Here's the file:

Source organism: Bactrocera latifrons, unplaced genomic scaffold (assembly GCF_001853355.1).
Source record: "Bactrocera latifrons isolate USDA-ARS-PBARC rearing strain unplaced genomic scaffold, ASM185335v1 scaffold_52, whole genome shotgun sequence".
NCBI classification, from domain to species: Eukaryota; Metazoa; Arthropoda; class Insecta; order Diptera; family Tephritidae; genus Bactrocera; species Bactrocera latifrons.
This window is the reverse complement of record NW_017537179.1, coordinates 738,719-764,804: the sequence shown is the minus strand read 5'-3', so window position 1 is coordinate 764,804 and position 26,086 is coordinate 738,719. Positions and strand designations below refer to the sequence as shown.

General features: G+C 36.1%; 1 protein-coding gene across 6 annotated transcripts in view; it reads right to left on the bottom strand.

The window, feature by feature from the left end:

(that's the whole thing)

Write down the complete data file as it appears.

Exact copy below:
Source organism: Bactrocera latifrons, unplaced genomic scaffold (assembly GCF_001853355.1).
Source record: "Bactrocera latifrons isolate USDA-ARS-PBARC rearing strain unplaced genomic scaffold, ASM185335v1 scaffold_52, whole genome shotgun sequence".
NCBI classification, from domain to species: Eukaryota; Metazoa; Arthropoda; class Insecta; order Diptera; family Tephritidae; genus Bactrocera; species Bactrocera latifrons.
This window is the reverse complement of record NW_017537179.1, coordinates 738,719-764,804: the sequence shown is the minus strand read 5'-3', so window position 1 is coordinate 764,804 and position 26,086 is coordinate 738,719. Positions and strand designations below refer to the sequence as shown.

General features: G+C 36.1%; 1 protein-coding gene across 6 annotated transcripts in view; it reads right to left on the bottom strand.

The window, feature by feature from the left end: